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On Tuesday, Peter Sloly, Ottawa's police chief announced his resignation, which will be officially confirmed after an Ottawa Police Services Board meeting.
According to CBC News, Ottawa's police chief, Peter Sloly disclosed that he would resign from the post on Tuesday after being heavily criticized for his way of handling the ongoing illegal occupation. The announcement will be made public after the Ottawa Police Services Board meeting, scheduled for 2:30 P.M, but delayed already twice during the day.
The police chief's resignation followed an accusation of bullying and volatile behavior, affecting relations with senior leadership and compromising the capacity of the forces to cope with the truck occupation.
The former police chief said he is leaving "with a heavy heart." He noted that "since the onset of this demonstration, I have done everything possible to keep this city safe and put an end to this unprecedented and unforeseeable crisis." According to Diane Deans, board chair, Sloly and the Ottawa police services have reached a "mutually agreeable separation. As such, Chief Sloly is no longer employed with the Ottawa Police Service," she said at the special meeting.
Deans said the board's priority is to ensure there's a plan in place to peacefully end the occupation "as expeditiously as possible," she continues to say she would not comment further on Sloly's resignment as it's an issue of labor relations. "The board is already at work to put in place to put in place a new command structure and will be appointing a new chief very soon," she said.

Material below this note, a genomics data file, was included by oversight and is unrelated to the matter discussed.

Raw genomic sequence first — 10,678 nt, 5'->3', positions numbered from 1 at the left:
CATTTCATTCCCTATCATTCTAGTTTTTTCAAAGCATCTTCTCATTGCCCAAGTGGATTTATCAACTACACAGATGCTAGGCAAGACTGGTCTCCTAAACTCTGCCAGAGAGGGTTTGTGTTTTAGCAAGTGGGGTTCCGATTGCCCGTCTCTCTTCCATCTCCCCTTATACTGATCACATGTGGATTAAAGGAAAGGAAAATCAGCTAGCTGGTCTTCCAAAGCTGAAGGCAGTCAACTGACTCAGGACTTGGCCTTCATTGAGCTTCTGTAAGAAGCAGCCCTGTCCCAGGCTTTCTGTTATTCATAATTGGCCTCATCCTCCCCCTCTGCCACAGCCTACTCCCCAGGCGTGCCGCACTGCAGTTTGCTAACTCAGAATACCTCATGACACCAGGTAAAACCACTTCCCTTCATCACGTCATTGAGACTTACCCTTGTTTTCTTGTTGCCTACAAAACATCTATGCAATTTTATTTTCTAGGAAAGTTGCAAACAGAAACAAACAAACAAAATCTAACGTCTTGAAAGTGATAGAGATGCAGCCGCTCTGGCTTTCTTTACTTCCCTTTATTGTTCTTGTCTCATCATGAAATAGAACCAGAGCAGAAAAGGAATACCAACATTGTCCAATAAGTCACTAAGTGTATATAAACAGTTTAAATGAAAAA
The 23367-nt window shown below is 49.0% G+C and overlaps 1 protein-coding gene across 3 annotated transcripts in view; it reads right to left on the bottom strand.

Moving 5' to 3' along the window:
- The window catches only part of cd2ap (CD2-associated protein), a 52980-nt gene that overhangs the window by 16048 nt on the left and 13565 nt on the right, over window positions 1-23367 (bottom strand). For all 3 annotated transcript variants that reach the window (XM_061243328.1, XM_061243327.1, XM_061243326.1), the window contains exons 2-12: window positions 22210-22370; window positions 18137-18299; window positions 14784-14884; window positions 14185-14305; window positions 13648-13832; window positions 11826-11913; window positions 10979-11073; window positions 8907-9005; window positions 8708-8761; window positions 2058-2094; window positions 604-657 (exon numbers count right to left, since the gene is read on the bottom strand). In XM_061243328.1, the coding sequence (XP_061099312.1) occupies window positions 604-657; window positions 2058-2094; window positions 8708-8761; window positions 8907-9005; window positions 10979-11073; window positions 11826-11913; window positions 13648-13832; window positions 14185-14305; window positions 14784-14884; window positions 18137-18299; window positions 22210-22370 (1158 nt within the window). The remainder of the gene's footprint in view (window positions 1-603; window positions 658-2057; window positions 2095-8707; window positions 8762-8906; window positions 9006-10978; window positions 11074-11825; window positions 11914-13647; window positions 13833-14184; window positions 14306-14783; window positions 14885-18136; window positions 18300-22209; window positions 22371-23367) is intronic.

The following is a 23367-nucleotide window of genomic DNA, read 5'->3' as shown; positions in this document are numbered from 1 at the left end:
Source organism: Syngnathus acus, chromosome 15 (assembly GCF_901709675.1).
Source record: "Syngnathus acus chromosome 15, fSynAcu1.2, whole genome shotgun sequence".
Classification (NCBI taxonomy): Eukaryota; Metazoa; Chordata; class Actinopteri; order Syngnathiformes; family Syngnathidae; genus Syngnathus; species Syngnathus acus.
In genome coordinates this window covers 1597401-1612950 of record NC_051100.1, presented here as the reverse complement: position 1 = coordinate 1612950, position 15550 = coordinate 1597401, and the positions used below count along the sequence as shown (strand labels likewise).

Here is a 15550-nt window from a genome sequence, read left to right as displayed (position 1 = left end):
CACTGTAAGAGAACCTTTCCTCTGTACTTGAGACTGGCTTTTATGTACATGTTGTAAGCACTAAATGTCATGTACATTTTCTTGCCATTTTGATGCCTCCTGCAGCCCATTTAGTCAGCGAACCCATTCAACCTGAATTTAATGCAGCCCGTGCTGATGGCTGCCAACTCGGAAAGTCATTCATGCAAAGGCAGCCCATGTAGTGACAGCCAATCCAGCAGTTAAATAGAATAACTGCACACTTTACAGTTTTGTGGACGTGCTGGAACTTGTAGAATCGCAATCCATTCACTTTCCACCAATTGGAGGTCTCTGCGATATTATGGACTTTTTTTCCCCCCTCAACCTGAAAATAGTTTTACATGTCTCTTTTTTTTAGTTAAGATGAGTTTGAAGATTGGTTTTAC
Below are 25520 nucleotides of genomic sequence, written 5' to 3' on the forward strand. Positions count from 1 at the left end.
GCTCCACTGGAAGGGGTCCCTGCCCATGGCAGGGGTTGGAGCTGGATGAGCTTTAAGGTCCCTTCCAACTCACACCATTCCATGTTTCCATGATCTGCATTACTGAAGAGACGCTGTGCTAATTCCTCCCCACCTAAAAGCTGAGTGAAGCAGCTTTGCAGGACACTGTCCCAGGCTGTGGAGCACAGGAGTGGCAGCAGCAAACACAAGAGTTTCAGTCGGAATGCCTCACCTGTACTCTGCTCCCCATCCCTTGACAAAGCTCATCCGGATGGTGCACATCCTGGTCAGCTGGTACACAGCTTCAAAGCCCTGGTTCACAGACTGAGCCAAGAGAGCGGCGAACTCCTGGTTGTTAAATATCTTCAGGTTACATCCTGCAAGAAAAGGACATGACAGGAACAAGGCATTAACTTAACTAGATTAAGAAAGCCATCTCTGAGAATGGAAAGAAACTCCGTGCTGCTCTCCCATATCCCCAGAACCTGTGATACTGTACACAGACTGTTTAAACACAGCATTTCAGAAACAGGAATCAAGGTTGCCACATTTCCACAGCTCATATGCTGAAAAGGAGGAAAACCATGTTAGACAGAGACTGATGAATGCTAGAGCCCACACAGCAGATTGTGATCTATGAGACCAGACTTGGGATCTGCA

Ottawa’s police chief resigned Tuesday amid criticism of his department's inaction against the trucker protests that have paralyzed Canada's capital for over two weeks, a federal government official said. https://t.co/p2kFodVGBR
Deputy Chief Steve Bell has been sword as interim chief. He said on Tuesday he believes that with new resources flowing in from other police forces and new emergency tools from upper levels of government, police will reach a turning point.
"With new leadership and stability from our command team, I'm confident that we can end this occupation."
Mayor Jim Watson extended his gratitude to Sloly for his service period and dedication to public service.
"Unfortunately, it had become clear that many members of the Police Board, City Council, and the general public were not satisfied with the response of the police in bringing the occupation to an end," he stated.